Handoff skills continue to be a critical part of resident training. Few large‐scale studies exist to assess the most effective method 1c teach proper handoff skills.
A prospective, randomized, controlled trial was conducted to explore the effectiveness of cognitive simulation to teach handoff skills compared to control. Eighty‐nine internal medicine and transitional year interns in 4 training programs were assigned to an interactive didactic workshop combined with a cognitive simulation exercise or usual experiential teaching, A previously studied, standardized handoff method utilizing the acronym l‐SWITCH (Idenlifiers, Seventy of illness, Working problems, Interventions on anticipated problems, Tests/consults pending. Code status, History] was introduced duhng the didactic session, followed by a cognitive simulation, where interns practiced their handoff skills using simulated clinical cases. Over a 7‐month period (September 2008‐March 2009), handoff performance was evaluated by PGY‐2 and PGY‐3 residents blinded to the interns' inlervention allocation. In addition, participating interns were surveyed on several educational outcomes.
Handoff interactions reviewed among the randomized interns did not show a significant difference in the simulation group compared tc controls in reported errors/intern/night In aggregate. However, subanalysis of data in the first 4 months of the study, in 2 of the 4 study institutions using a dedicated night‐float system did show a strong trend toward improved handoff performance and error reduction in simulation versus control (adjusted risk ratio 0.54. P = 0.08). Additional analysis in the pilot institution with a dedicated night‐float and geographic units, showed a significant (P = 0.03) improvement in handoff performance in the simulation group versus controls in the first 4 months of the study. Changes in self‐reported educational outcomes were significantly different in the simulation versus control group in the interns' perceptions of their ability to prepare a complete written handoff, prepare overnight resident to handle cross‐cover of patients, and have adequate handoff skills (P < 0.05).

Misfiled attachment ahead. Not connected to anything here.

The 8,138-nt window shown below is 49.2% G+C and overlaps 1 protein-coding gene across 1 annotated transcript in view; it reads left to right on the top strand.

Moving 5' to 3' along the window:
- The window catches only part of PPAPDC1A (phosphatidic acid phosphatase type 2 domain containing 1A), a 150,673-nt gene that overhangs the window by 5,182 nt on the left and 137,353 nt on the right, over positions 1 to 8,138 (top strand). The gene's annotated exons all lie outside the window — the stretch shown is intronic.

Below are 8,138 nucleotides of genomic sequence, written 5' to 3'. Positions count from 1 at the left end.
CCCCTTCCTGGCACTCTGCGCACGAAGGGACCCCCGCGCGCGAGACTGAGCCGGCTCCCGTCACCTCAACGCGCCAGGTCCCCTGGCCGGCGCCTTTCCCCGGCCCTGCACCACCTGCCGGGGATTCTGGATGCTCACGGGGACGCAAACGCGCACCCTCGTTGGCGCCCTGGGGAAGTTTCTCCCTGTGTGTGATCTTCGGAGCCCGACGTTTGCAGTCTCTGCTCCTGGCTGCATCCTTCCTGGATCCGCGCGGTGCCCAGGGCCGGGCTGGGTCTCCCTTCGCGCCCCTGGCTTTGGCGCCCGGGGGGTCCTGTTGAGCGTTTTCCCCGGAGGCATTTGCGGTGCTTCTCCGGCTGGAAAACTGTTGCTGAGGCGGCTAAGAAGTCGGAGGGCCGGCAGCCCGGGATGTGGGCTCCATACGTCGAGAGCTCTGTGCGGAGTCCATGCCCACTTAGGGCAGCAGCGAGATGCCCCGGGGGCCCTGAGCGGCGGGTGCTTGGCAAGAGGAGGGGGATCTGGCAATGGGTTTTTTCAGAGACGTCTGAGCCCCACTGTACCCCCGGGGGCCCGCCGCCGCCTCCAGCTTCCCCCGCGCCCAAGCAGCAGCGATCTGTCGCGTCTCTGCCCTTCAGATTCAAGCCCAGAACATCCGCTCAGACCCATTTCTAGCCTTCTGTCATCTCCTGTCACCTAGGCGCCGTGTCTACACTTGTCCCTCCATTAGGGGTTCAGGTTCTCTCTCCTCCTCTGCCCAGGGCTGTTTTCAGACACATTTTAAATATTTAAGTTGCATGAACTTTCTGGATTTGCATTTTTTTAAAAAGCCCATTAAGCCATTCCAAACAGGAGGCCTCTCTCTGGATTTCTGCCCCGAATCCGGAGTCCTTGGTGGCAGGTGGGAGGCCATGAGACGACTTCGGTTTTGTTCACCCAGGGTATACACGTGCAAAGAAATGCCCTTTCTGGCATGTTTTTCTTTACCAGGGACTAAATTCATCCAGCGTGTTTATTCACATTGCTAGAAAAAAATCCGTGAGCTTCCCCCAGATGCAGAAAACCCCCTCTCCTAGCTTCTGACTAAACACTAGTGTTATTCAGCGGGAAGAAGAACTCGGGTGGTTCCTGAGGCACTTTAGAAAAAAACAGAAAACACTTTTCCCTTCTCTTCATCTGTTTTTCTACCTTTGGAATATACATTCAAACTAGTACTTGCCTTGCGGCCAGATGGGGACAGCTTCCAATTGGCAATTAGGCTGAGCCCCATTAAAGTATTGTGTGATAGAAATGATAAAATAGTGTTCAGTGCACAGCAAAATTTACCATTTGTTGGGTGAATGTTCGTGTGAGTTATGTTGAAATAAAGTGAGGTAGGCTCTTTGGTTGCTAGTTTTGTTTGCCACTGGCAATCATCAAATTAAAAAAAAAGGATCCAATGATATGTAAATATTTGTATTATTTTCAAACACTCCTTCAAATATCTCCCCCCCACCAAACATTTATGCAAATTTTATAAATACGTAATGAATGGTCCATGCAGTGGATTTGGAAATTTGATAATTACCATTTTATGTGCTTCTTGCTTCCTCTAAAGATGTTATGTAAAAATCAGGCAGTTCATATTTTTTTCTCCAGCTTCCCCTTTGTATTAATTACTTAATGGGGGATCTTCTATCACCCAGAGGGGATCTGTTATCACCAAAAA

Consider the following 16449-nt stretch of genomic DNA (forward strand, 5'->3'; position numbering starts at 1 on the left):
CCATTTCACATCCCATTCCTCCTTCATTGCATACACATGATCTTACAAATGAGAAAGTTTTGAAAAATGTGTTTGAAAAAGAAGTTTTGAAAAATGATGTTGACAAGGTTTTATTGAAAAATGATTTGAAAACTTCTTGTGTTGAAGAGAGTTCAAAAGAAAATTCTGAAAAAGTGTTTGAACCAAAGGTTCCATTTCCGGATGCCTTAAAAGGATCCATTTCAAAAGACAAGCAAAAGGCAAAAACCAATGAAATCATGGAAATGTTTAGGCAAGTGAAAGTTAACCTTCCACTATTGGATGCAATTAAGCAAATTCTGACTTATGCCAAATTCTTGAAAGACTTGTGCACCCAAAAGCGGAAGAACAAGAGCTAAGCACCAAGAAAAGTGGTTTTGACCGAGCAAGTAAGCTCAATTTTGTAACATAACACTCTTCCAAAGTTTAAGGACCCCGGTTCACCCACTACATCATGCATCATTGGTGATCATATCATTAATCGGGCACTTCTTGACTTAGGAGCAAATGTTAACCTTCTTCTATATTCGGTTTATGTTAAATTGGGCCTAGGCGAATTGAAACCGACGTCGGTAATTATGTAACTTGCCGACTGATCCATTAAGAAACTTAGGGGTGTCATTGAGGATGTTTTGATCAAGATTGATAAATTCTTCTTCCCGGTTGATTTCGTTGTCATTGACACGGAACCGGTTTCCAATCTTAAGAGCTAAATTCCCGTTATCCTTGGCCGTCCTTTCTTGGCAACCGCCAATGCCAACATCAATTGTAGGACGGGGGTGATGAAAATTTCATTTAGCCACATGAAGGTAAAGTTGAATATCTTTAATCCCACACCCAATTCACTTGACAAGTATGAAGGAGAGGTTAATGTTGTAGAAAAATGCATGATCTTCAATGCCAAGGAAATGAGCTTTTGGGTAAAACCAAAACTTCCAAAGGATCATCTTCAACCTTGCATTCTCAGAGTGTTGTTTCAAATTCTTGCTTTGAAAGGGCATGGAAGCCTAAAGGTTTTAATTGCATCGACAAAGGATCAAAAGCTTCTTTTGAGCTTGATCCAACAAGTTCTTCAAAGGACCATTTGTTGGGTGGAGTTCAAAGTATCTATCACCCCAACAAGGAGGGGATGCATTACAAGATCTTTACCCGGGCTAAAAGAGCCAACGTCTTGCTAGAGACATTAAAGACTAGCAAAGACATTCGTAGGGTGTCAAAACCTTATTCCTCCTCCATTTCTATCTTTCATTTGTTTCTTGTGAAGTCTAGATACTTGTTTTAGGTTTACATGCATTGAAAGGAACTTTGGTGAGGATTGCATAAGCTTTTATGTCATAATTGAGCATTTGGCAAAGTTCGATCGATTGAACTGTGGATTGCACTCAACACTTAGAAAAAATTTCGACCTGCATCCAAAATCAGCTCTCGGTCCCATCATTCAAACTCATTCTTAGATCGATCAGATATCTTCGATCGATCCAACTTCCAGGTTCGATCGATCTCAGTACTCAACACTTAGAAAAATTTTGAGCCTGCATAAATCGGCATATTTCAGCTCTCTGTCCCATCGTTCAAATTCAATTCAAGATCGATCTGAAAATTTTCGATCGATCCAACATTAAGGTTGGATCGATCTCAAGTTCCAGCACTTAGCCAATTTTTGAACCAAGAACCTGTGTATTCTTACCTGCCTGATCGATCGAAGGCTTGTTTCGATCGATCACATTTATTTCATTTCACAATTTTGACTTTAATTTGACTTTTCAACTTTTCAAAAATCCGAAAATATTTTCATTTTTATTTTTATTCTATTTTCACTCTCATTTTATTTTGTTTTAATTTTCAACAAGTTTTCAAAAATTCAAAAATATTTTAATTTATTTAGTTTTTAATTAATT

This multi‐institution study reveals that standardized, structured handoff education using simulation results in variable outcomes in handoff performance based in part on local handoff practices and environment at the teaching institution. However, educational outcomes are favorable based on intern evaluation, indicating the promise QI simulation in handoff training.
P. Watson, none; A. Lukowski, none; J. Han, none.
To cite this abstract:Watson P, Lukowski A, Han J. Innovative Strategies That Improve Clinical Handoff (l‐Switch) Phase 3: Multi‐Institutional Randomized Controlled Trial Evaluating the Educational and Performance Effect of Cognitive Simulation on Resident Handoffs. Abstract published at Hospital Medicine 2010, April 8-11, Washington, D.C. Abstract 202. Journal of Hospital Medicine. 2010; 5 (suppl 1). https://www.shmabstracts.com/abstract/innovative-strategies-that-improve-clinical-handoff-lswitch-phase-3-multiinstitutional-randomized-controlled-trial-evaluating-the-educational-and-performance-effect-of-cognitive-s/. Accessed March 30, 2020.